Relational Data Mining Donato Malerba Dipartimento di Informatica Università degli studi di Bari malerba@di.uniba.it http://www.di.uniba.it/~malerba/ Overview • Single-table assumption • (Multi-)relational data mining and ILP • FO representations • Upgrading propositional DM systems to FOL • A case study: Mining Association rules • Conclusions MRDM – Prof. D. Malerba 2 Standard Data Mining Approach • Most existing data mining approaches look for patterns in a single table of data (or DB relation) ID Name First Name 3478 Smith John 3479 Doe … … Street City Sex Social Status Income Age Resp onse 38 Lake St Seattle M single 160k 32 Y Jane 45 Sea St Venice F married 180k 45 N … … … … … … … … •Each row represents an object and columns represent properties of objects. Single table assumption MRDM – Prof. D. Malerba 3 Standard Data Mining Approach • In the customer table we can add as many attributes about our customers as we like. A person’s number of children • For other kinds of information the single-table assumption turns out to be a significant limitation Add information about orders placed by a customer, in particular Delivery and payment modes With which kind of store the order was placed (size, ownership, location) For simplicity, no information on the goods ordered ID Name First Name … Resp onse Delivery mode Payment mode Store size Store type Locat ion 3478 Smith John … Y regular cash small franchis city 3479 Doe Jane … N express credit large indep rural … … … … … … … … … … MRDM – Prof. D. Malerba 4 Standard Data Mining Approach • • • 1. This solution works fine for once-only customers What if our business has repeat customers? Under the single-table assumption we can Make one entry for each order in our customer table ID Name First Name … Resp onse Delivery mode Payment mode Store size Store type Locat ion 3478 Smith John … Y regular cash small franchis city 3478 Smith John … Y express check small franchis city … … … … … … … … … … • We have usual problems of non-normalized tables • Redundancy, anomalies, … MRDM – Prof. D. Malerba 5 Standard Data Mining Approach • one line per order analysis results will really be about orders, not customers, which is not what we might want! 2. Aggregate order data into a single tuple per customer. • • ID Name First Name … Response No. of orders No. of stores 3478 Smith John … Y 3 2 3479 Doe Jane … N 2 2 … … … … … … … No redundancy. Standard DM methods work fine, but There is a lot less information in the new table • What if the payment mode and the store type are important? MRDM – Prof. D. Malerba 6 Relational Data • A database designer would represent the information in our problem as a set of tables (or relations) ID Name First Name Street City Sex Social Status Income Age Resp onse 3478 Smith John 38 Lake St Seattle M single 160k 32 Y 3479 Doe Jane 45 Sea St Venice F married 180k 45 N … … … … … … … … … … Cust ID Order ID Store ID Delivery mode Payment mode Store ID size Type Location 3478 213444 12 regular cash 12 small franchis city 3478 372347 19 regular cash 3478 334555 12 express check 19 large indep rural … … … … … … … MRDM – Prof. D. Malerba … 7 Relational Data Mining • (Multi-)Relational data mining algorithms can analyze data distributed in multiple relations, as they are available in relational database systems. • These algorithms come from the field of inductive logic programming (ILP) • ILP has been concerned with finding patterns expressed as logic programs • Initially, ILP focussed on automated program synthesis from examples • In recent years, the scope of ILP has broadened to cover the whole spectrum of data mining tasks (association rules, regression, clustering, …) MRDM – Prof. D. Malerba 8 ILP successes in scientific fields • In the field of chemistry/biology Toxicology Prediction of Dipertene classes from nuclear magnetic resonance (NMR) spectra • Analysis of traffic accident data • Analysis of survey data in medicine • Prediction of ecological biodegradation rates The first commercial data mining systems with ILP technology are becoming available. MRDM – Prof. D. Malerba 9 Relational patterns • Relational patterns involve multiple relations from a relational database. • They are typically stated in a more expressive language than patterns defined on a single data table. Relational classification rules Relational regression trees Relational association rules IF Customer(C1,N1,FN1,Str1,City1,Zip1,Sex1,SoSt1, In1,Age1,Resp1) AND order(C1,O1,S1,Deliv1, Pay1) AND Pay1 = credit_card AND In1 108000 THEN Resp1 = Yes MRDM – Prof. D. Malerba 10 Relational patterns IF Customer(C1,N1,FN1,Str1,City1,Zip1,Sex1,SoSt1, In1,Age1,Resp1) AND order(C1,O1,S1,Deliv1, Pay1) AND Pay1 = credit_card AND In1 108000 THEN Resp1 = Yes good_customer(C1) customer(C1, N1,FN1,Str1,City1,Zip1,Sex1,SoSt1, In1,Age1,Resp1) order(C1,O1,S1,Deliv1, credit_card) In1 108000 This relational pattern is expressed in a subset of first-order logic! A relation in a relational database corresponds to a predicate in predicate logic (see deductive databases) MRDM – Prof. D. Malerba 11 Relational decision tree Equivalent Prolog program: class(sendback) :- worn(X), not_replaceable(X), !. class(fix) :- worn(X), !. class(keep). MRDM – Prof. D. Malerba 12 Relational regression rule Background knowledge Induced model MRDM – Prof. D. Malerba 13 Relational association rule Relational database L IK E S K ID O B JE C T Jo n i ice-cream Jo n i d o lp h in E llio t p ig let E llio t gnu E llio t lio n HAS K ID O B JE C T Jo n i ice-cream Jo n i p ig let E llio t ice-cream K ID Jo n i Jo n i Jo n i E llio t E llio t PREFERS O B JE C T TO ice-cream p u d d in g p u d d in g raisin s g iraffe gnu lio n ice-cream p ig let d o lp h in likes(KID, piglet), likes(KID, ice-cream) likes (KID, dolphin) (9%, 85%) likes(KID, A), has(KID, B) prefers (KID, A, B) (70%, 98%) MRDM – Prof. D. Malerba 14 First-order representations • • • • An example is a set of ground facts, that is a set of tuples in a relational database From the logical point of view this is called a (Herbrand) interpretation because the facts represent all atoms which are true for the example, thus all facts not in the example are assumed to be false. From the computational point of view each example is a small relational database or a Prolog knowledge base A Prolog interpreter can be used for querying an example. MRDM – Prof. D. Malerba 15 FO representation (ground clauses) • Example: eastbound(t1):car(t1,c1),rectangle(c1),short(c1),none(c1),two_wheels(c1 ), load(c1,l1),circle(l1),one_load(l1), car(t1,c2),rectangle(c2),long(c2),none(c2),three_wheels(c 2), load(c2,l2),hexagon(l2),one_load(l2), car(t1,c3),rectangle(c3),short(c3),peaked(c3),two_wheels( c3), load(c3,l3),triangle(l3),one_load(l3), car(t1,c4),rectangle(c4),long(c4),none(c4),two_wheels(c4) , load(c4,l4),rectangle(l4),three_load(l4). • Background theory: polygon(X) :- rectangle(X) polygon(X) :- triangle(X) MRDM – Prof. D. Malerba • Hypothesis: eastbound(T):-car(T,C),short(C),not none(C). 16 Background knowledge • As background knowledge is visible for each example, all the facts that can be derived from the background knowledge and an example are part of the extended example. • Formally, an extended example is the minimal Herbrand model of the example and the background theory. • When querying an example, it suffices to assert the background knowledge and the example; the Prolog interpreter will do the necessary derivations. MRDM – Prof. D. Malerba 17 Learning from interpretations • The ground-clause representation is peculiar of an ILP setting denoted as learning from interpretations. • Similar to older work on structural matching. • It is common to several relational data mining systems, such as CLAUDIEN: searches for a set of clausal regularities that hold on the set of examples TILDE: top-down induction of logical decision trees ICL: Inductive classification logic (upgrade of CN2) • It contrasts with the classical ILP setting employed by the systems PROGOL and FOIL. MRDM – Prof. D. Malerba 18 FO representation (flattened) • Example: eastbound(t1). • Background theory: car(t1,c1). car(t1,c4). rectangle(c1). rectangle(c4). short(c1). long(c4). none(c1). none(c4). two_wheels(c1). two_wheels(c4). load(c1,l1). load(c4,l4). circle(l1). rectangle(l4). MRDM – Prof. D. Malerba one_load(l1). car(t1,c2). car(t1,c3). rectangle(c2). rectangle(c3). long(c2). short(c3). none(c2). peaked(c3). three_wheels(c2). two_wheels(c3). load(c2,l2). load(c3,l3). hexagon(l2). triangle(l3). one_load(l2). one_load(l3). 19 FO representation (terms) • Example: eastbound([c(rectangle,short,none,2,l(circle,1)), c(rectangle,long,none,3,l(hexagon,1)), c(rectangle,short,peaked,2,l(triangle,1)), c(rectangle,long,none,2,l(rectangle,3))]). • Background theory: empty • Hypothesis: eastbound(T):-member(C,T),arg(2,C,short), not arg(3,C,none). MRDM – Prof. D. Malerba 20 FO representation (strongly typed) • Type signature: data Shape Short; data Roof | …; = Rectangle | Hexagon | …; = None | Peaked | …; data Length = Long | data Object = Circle | Hexagon type Wheels = Int; type Load = (Object,Number); Int type Car = (Shape,Length,Roof,Wheels,Load); Train = [Car]; type Number = type eastbound::Train->Bool; • Example: eastbound([(Rectangle,Short,None,2,(Circle,1)), (Rectangle,Long,None,3,(Hexagon,1)), (Rectangle,Short,Peaked,2,(Triangle,1)), (Rectangle,Long,None,2,(Rectangle,3))]) = True • Hypothesis: eastbound(t) = (exists \c -> MRDM – Prof. D. Malerba member(c,t) && 21 FO representation (database) TRAIN_TABLE LOAD_TABLE L O AD CA R O BJEC T N U M BER l1 c1 c irc le 1 l2 c2 h e x ag o n 1 l3 c3 t r ia n gl e 1 l4 c4 r e ct a n g le 3 … … … T RAI N EAS T BO U N D t1 T RU E t2 T RU E … … t6 FAL SE … … CAR_TABLE CA R T RAI N SHA PE L EN GT H RO OF W H EE L S c1 t1 r e ct a n g le sho rt none 2 c2 t1 r e ct a n g le lo n g none 3 c3 t1 r e ct a n g le sho rt p e ak e d 2 c4 t1 r e ct a n g le lo n g none 2 … … … … SELECT DISTINCT TRAIN_TABLE.TRAIN FROM TRAIN_TABLE, CAR_TABLE WHERE TRAIN_TABLE.TRAIN = CAR_TABLE.TRAIN AND CAR_TABLE.LENGTH = ‘short’ AND CAR_TABLE.ROOF != 'none' MRDM – Prof. D. Malerba 22 Individual-centered representation • The database contains information on a number of trains. • Each train is an individual. • The database can be partitioned according to individual to obtain a ground-clause representation • Problem: sometime individuals share common parts. • Example: we want to discriminate black and white figures on the basis of their position. Each geom. figure is an individual MRDM – Prof. D. Malerba 23 Object-centered representation The whole sequence is an object, which can be represented by a multiple-head ground clause: black(x11) black(x12) white(x13) black(x14) :first(x11), crl(x11), next(x12,x11), crl(x12), sqr(x13), crl(x14), next(x14,x13), next(x13,x12) This is the representation adopted in ATRE. MRDM – Prof. D. Malerba 24 How to upgrade propositional DM algorithms to first-order 1. 2. 3. 4. 5. 6. 7. 8. 9. Identify the propositional DM system that best matches the DM task Use interpretations to represent examples Upgrade the representation of propositional hypotheses attributevalue tests by first-order literals and modify the coverage test accordingly. Structure the search-space by a more-general-than relation that works on first-order representations • -subsumption Adapt the search operators for searching the corresponding rule space Use a declarative bias mechanism to limit the search space Implement Evaluate your (first-order) implementation on propositional and relational data Add interesting extra features MRDM – Prof. D. Malerba 25 Mining association rules: a case study A set I of literals called items. A set D of transactions t’s such that t I. X Y (s%, c%) Association rule "IF a pattern X appears in a transaction t, THEN the pattern Y tends to hold in the same transaction t" • X I, Y I, XY= • s% = p(XY) support • c% = p(Y|X) = p(XY) / p(X) confidence Agrawal, Imielinsky & Swami. Mining association rules between sets of items in large databases. Proc. SIGMOD 1993 MRDM – Prof. D. Malerba 26 What is an association rule? Example: market basket analysis. Each transaction is the list of items bought by a customer on a single visit to a store. It is represented as a row in a table 1 2 3 B re a d ye s ye s … B u tte r ye s no … C h e e se ye s ye s … Beer no Yes … IF a customer buys bread and butter THEN he also buys cheese (20%, 66%) = Given that 20% of customers buy bread, cheese and butter, 66% of customers who buy bread and butter also buy cheese MRDM – Prof. D. Malerba 27 Mining association rules The propositional approach Problem statement Given: • a set of transactions D • a couple of thresholds, minsup and minconf Find all association rules that have support and confidence greater than minsup and minconf respectively. MRDM – Prof. D. Malerba 28 Mining association rules The propositional approach Problem decomposition • Find large (or frequent) itemsets • Generate highly-confident association rules Representation issues • The transaction set D may be a data file, a relational table or the result of a relational expression • Each transaction is a binary vector MRDM – Prof. D. Malerba 29 Mining association rules The propositional approach Solution to the first sub-problem The APRIORI algorithm (Agrawal & Srikant, 1999) Find large 1-itemsets Cycle on the size (k>1) of the itemsets APRIORI-gen Generate candidate k-itemsets from large (k-1)-itemsets Generate large k-itemsets from candidate k-itemsets (cycle on the transactions in D) until no more large itemsets are found. MRDM – Prof. D. Malerba 30 Mining association rules The propositional approach Solution to the second sub-problem • For every large itemset Z, find all non-empty subsets X’s of Z • For every subset X, output a rule of the form X (Z-X) if support(Z)/support(X) minconf. Relevant work Agrawal & Srikant (1999). Fast Algorithms for Mining Association Rules, in Readings in Database Systems, Morgan Kaufmann Publishers. Han & Fu (1995). Discovery of Multiple-Level Association Rules from Large Databases, in Proc. 21st VLDB Conference MRDM – Prof. D. Malerba 31 Mining association rules The ILP approach Problem statement Given: • a deductive relational database D • a couple of thresholds, minsup and minconf Find all association rules that have support and confidence greater than minsup and minconf respectively. MRDM – Prof. D. Malerba 32 Mining association rules The ILP approach Problem decomposition • Find large (or frequent) atomsets • Generate highly-confident association rules Representation issues A deductive relational database is a relational database which may be represented in first-order logic as follows: • Relation Set of ground facts (EDB) • View Set of rules (IDB) MRDM – Prof. D. Malerba 33 Mining association rules The ILP approach Example Relational database L IK E S K ID O B JE C T Jo n i ice-cream Jo n i d o lp h in E llio t p ig let E llio t gnu E llio t lio n HAS K ID O B JE C T Jo n i ice-cream Jo n i p ig let E llio t ice-cream K ID Jo n i Jo n i Jo n i E llio t E llio t PREFERS O B JE C T TO ice-cream p u d d in g p u d d in g raisin s g iraffe gnu lio n ice-cream p ig let d o lp h in likes(joni, ice-cream) atom likes(KID, piglet), likes(KID, ice-cream) atomset likes (KID, dolphin) (9%, 85%) likes(KID, A), has(KID, B) prefers (KID, A, B) (70%, 98%) MRDM – Prof. D. Malerba 34 Mining association rules The ILP approach Solution to the first sub-problem The WARMR algorithm (Dehaspe & De Raedt, 1997) L. Dehaspe & L. De Raedt (1997). Mining Association Rules in Multiple Relations, Proc. Conf. Inductive Logic Programming Compute large 1-atomsets Cycle on the size (k>1) of the atomsets WARMR-gen Generate candidate k-atomsets from large (k-1)-atomsets Generate large k-atomsets from candidate k-atomsets (cycle on the observations loaded from D) until no more large atomsets are found. MRDM – Prof. D. Malerba 35 Mining association rules The ILP approach WARMR APRIORI • Breadth-first search on the atomset lattice • Loading of an observation o from D (query result) • Largeness of candidate atomsets computed by a coverage test • Breadth-first search on the itemset lattice • Loading of a transaction t from D (tuple) MRDM – Prof. D. Malerba • Largeness of candidate itemsets computed by a subset check 36 Mining association rules The ILP approach Pattern Space false Q1 is_a(X, large_town) intersects(X, R) is_a(R, road) Q2 is_a(X, large_town) intersects(X,Y) Q3 is_a(X, large_town) true false Q1 Q2 Q3 true MRDM – Prof. D. Malerba 37 Mining association rules The ILP approach Candidate generation is_a(X, large_town), intersects(X,R), is_a(R, road) Operator under -subsumption is_a(X,large_town), intersects(X,R), is_a(R,road), adjacent_to(X,W), is_a(W, water) Refinement step yes Does it -subsume infrequent patterns? no Pruning step MRDM – Prof. D. Malerba 38 Mining association rules The ILP approach Candidate evaluation is_a(X, large_town), intersects(X,R), is_a(R, road), adjacent_to(X,W), is_a(W, water) ?- is_a(X, large_town), intersects(X,R), is_a(R, road), adjacent_to(X,W), is_a(W, water) Large? D <X=barletta,R=a14,W=adriatico> <X=bari,R=ss16bis,W=adriatico> ... yes MRDM – Prof. D. Malerba 39 Mining association rules The ILP approach is_a(X, large_town), intersects(X,R), is_a(R, road), adjacent_to(X,W), is_a(W, water) Rule generation is_a(X, large_town), intersects(X,R), is_a(R, road), is_a(W, water) adjacent_to(X,W) (62%, 86%) yes MRDM – Prof. D. Malerba High confidence? no 40 Conclusions and future work • Multi-relational data mining: more data mining than logic program synthesis choice of representation formalisms input format more important than output format data modelling — e.g. object-oriented data mining new learning tasks and evaluation measures Reference Saso Dzeroski and Nada Lavrac, editors, Relational Data Mining, Springer-Verlag, September 2001 MRDM – Prof. D. Malerba 41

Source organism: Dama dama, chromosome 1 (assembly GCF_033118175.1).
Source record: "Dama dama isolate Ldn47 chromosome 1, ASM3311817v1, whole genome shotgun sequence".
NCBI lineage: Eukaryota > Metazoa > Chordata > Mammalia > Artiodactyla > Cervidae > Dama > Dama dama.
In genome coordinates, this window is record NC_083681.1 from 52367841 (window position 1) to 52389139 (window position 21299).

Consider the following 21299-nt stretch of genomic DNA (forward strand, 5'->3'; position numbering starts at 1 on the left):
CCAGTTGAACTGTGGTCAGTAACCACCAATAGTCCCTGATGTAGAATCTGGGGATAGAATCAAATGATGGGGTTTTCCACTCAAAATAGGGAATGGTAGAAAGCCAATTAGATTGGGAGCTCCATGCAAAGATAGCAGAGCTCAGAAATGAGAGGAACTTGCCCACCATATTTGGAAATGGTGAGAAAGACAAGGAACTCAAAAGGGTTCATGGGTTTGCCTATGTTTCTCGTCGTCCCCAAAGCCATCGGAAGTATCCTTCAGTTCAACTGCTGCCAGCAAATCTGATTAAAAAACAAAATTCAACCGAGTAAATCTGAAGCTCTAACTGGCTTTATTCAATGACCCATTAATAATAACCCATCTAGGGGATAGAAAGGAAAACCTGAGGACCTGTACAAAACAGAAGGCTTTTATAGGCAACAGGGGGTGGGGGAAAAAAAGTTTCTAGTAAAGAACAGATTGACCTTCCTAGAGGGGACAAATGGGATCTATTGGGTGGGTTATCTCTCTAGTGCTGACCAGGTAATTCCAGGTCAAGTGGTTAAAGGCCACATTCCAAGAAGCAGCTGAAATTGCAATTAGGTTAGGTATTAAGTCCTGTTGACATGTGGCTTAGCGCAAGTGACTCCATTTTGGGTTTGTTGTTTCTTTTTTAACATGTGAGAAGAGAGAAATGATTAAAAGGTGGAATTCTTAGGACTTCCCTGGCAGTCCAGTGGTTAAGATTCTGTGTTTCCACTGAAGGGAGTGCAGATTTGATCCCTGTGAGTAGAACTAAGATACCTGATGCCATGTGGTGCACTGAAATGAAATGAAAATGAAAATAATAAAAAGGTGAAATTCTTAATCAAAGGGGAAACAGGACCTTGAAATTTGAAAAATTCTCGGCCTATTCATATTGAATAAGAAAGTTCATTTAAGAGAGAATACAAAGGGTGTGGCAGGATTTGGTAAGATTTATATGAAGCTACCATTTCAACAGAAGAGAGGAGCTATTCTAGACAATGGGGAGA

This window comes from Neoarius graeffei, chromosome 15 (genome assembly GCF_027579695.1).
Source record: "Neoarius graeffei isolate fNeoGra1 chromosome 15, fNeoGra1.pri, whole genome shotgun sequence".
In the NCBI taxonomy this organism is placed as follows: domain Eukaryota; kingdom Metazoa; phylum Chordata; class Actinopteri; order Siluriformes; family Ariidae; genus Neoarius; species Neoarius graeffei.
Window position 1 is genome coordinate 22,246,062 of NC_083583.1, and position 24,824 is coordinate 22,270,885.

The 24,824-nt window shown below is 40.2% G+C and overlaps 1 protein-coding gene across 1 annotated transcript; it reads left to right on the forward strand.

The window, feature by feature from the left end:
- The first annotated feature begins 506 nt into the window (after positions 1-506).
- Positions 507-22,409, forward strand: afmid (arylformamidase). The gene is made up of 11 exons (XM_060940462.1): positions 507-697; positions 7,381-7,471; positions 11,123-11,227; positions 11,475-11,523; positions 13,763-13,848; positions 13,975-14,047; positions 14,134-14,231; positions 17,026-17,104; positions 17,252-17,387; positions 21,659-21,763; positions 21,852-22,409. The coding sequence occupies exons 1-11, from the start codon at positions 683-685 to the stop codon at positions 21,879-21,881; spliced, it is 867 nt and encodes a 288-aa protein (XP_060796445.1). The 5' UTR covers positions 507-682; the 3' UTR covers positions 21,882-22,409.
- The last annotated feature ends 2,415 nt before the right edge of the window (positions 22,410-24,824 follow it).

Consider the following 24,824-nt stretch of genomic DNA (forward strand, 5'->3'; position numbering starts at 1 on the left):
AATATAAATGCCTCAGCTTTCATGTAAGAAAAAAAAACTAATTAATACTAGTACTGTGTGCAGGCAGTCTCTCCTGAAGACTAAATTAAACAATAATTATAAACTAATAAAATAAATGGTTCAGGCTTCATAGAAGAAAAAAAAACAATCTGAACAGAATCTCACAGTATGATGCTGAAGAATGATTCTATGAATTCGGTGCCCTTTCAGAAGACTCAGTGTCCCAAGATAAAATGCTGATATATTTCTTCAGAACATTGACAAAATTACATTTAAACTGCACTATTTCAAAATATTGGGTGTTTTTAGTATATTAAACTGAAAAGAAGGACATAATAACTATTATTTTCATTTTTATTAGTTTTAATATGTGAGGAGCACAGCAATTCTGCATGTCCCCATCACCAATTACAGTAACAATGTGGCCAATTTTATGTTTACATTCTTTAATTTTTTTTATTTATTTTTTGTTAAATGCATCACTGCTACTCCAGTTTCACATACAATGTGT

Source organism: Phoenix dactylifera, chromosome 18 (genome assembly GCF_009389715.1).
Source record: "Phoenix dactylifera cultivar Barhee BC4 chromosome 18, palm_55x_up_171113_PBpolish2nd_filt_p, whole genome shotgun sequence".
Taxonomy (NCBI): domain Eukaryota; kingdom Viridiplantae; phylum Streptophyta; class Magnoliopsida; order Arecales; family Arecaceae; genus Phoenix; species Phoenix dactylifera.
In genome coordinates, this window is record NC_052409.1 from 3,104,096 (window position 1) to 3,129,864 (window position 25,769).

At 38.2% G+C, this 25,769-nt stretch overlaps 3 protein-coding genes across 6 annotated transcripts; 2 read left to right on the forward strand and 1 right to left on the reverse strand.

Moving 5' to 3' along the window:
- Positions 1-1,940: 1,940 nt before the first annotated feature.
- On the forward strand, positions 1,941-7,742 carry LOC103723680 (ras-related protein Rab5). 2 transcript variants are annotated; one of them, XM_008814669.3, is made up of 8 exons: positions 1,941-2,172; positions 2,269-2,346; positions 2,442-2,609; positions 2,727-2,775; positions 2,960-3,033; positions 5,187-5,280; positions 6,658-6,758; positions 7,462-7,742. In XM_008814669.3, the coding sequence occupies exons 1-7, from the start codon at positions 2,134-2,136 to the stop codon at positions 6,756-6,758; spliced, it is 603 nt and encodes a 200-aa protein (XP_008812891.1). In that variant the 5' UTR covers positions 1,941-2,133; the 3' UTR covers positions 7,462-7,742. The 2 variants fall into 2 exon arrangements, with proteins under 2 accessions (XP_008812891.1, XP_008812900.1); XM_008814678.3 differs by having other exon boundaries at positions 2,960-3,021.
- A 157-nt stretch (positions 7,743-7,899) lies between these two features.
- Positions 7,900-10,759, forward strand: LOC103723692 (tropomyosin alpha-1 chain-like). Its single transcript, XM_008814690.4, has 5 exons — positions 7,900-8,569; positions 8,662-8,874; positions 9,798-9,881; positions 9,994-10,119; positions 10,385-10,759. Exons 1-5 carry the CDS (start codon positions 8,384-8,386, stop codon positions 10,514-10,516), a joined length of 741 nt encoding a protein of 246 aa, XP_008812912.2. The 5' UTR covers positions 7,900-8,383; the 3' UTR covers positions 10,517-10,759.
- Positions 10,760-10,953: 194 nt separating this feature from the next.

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# Relational Data Mining